- Directed by Banjong Pisunthanakun
- Starring Mario Maurer, Davika Hoorne, Nattapong Chartpong, Kantapat Permpoonpatcharasuk, Pongsatorn Jongwilak, Wiwat Kongrasri
- Released in Thai cinemas on March 28, 2013; rated 15+
- Wise Kwai's rating: 4/5
The Thai film industry has its first bonafide monster hit in awhile with “Pee Mak Phra Khanong” luring viewers into cinemas like moths to the flame.
The horror-comedy earned around 21 million baht on its opening day, setting a record for the GTH studio (only Sahamongkol's Ong-Bak has had a bigger opening, at around 30 million baht). It reached the benchmark 100-million-baht in its first four days in cinemas, and was still packing them in at a midnight screening at midweek.
But the real news is that Pee Mak is actually pretty good. Distinguishing itself from most other Thai horror comedies that are loosely structured, this one follows an actual script, which is smartly co-written by director Banjong Pisunthanakun. The production values are slick as is usual for the GTH studio. And there are strong performances, including a sweet and surprisingly funny Mario Maurer as Mak and the well-cast Davika “Mai” Hoorne, whose expressive eyes put across the fierceness of her character.
It’s yet another version of the famous Mae Nak Phra Khanong ghost story that’s been told on the big screen dozens of times. Other versions have included the 1999 hit Nang Nak by Nonzee Nimibutr and screenwriter Wisit Sasanatieng, as well as the lackluster 3D version of the tale last year, starring Bongkot Kongmalai as the long-armed ghost.
Everyone knows the story by heart. Set 100 or so years ago, long before the rustic river village of Phra Khanong became part of Bangkok and was paved over with condos, the young man Mak goes off to war, leaving behind his pregnant wife Nak. While Mak battles for his life in the trenches against whomever it was the Siamese were fighting back then, Nak struggles to give birth but both she and her baby die. However, the love between Mak and Nak is so strong, her spirit survives. When Mak returns home, he doesn’t see that anything is wrong even though the villagers are all in hiding, cowering in fear of the powerful ghost.
I laughed at a gorgeous scene of a thumping spider, a shot lifted from Nonzee and Wisit's version. But Banjong adds other critters, like centipedes, to give you the sense that even the insects are running for the hills in fear of Nak.
Pee Mak has just enough twists to make it interesting and it keeps you guessing by hinting at the various what if’s that might race through your mind, such as, for example, “what if Nak isn’t the one who’s dead?” It also plays on the assumptions that perhaps Mak (and by extension Mario) is a bit dimwitted if he can’t see that his wife is a ghost.
Pee Mak Phra Khanong adds four characters to the usual tale, army buddies of Mak who accompany him back home. They almost immediately figure out that something isn’t right, but have trouble finding the right moment to clue Mak in without making Nak angry.
The four guys are the bespectacled Ter (Nattapong Chartpong), moustachioed Aye (Kantapat Permpoonpatcharasuk), trendy-haired, goateed Puak (Pongsatorn Jongwilak) and the top-knot-haired Shin (Wiwat Kongrasri). The actors are the same four goofballs who went camping in director Banjong’s comedic segment of GTH’s Phobia. They also featured in the comedy segment of Phobia 2.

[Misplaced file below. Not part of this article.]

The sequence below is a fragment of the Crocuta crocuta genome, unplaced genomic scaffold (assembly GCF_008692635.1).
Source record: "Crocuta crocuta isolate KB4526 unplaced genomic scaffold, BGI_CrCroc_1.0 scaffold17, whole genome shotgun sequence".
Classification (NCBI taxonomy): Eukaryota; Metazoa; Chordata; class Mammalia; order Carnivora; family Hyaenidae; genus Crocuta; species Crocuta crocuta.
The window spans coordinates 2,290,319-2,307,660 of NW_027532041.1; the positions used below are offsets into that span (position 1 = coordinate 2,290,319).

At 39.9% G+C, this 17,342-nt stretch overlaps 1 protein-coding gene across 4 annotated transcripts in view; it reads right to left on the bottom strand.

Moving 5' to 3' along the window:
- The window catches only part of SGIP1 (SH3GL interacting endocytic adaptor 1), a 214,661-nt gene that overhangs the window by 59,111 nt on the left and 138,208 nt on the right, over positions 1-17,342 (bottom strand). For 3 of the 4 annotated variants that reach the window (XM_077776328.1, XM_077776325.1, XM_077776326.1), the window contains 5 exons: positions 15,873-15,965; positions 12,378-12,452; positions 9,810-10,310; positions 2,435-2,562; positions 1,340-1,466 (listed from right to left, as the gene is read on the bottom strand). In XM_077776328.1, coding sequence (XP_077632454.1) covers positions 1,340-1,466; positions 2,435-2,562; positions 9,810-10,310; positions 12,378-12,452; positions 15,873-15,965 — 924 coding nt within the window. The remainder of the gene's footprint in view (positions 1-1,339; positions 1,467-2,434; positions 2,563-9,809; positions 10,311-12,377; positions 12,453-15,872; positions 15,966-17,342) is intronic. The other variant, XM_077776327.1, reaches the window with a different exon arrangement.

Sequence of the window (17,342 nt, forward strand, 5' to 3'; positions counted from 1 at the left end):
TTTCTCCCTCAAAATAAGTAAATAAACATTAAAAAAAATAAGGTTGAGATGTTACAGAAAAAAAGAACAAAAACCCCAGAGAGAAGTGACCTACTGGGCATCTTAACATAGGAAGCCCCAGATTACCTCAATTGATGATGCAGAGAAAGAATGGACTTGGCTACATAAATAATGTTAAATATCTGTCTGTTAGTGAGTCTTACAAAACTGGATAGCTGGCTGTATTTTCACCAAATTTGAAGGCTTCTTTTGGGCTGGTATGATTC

As in the Phobia films, the lads offer up a plethora of pop-culture references, even if such things as movies like The Last Samurai (or maybe they said Bangrajan) or magician David Blaine didn't exist back in Mak and Nak’s time. At one point, the boys holler at Mak, accusing him of bad acting and asking if he’d been coached by “Mom Noi”, Mario’s director ML Bhandevanov Devakula on the critically assailed, box-office-bombing Jan Dara epics (the English dubtitles say “Ang Lee”, which makes no sense – stop with the dubtitles, please).
The humor works better when the cultural references are potentially appropriate to the era or there’s no translation needed, like when one of the boys doesn't realize he needs to look backwards through his own legs to see that Nak is a ghost.
But there is a clever moment when Mak explains his name is really “Mark”, and as his four chums try to wrap their tongues around that, Mak tells how his father was a missionary from the US, making Mak a luk khrueng, or "half-Thai". Of course the joke is that Mario himself is half-Western, as is his co-star, the big-eyed Davika. I'm not sure how that joke will play in other countries, if Pee Mak does indeed find overseas buyers.
The fun really gets going when Mak takes his wife to a temple fair. Never mind that they probably didn’t have Ferris wheels or electric lights back then. On the run from the vengeful Nak, the four buddies hide out in the carnival’s haunted house, and disguise themselves as other spooks from Thai folklore – Nang Tani, the banana-tree ghost; Phi Krahang, the flying ghost; Krasue, the flying head-and-entrails ghost, and Kuman Thong, the little-boy ghost.
After a terror-filled boat ride, the guys end up taking refuge in the Buddhist temple with the monk, and the truth finally comes out.
But while other Mae Nak stories have ended tragically, this is a GTH movie, and even GTH’s sad movies make the audiences leave with smiles on their faces. Plus, given the windfall of cash Pee Mak has brought the studio, perhaps they’ll find a way to make a sequel and create more smiles.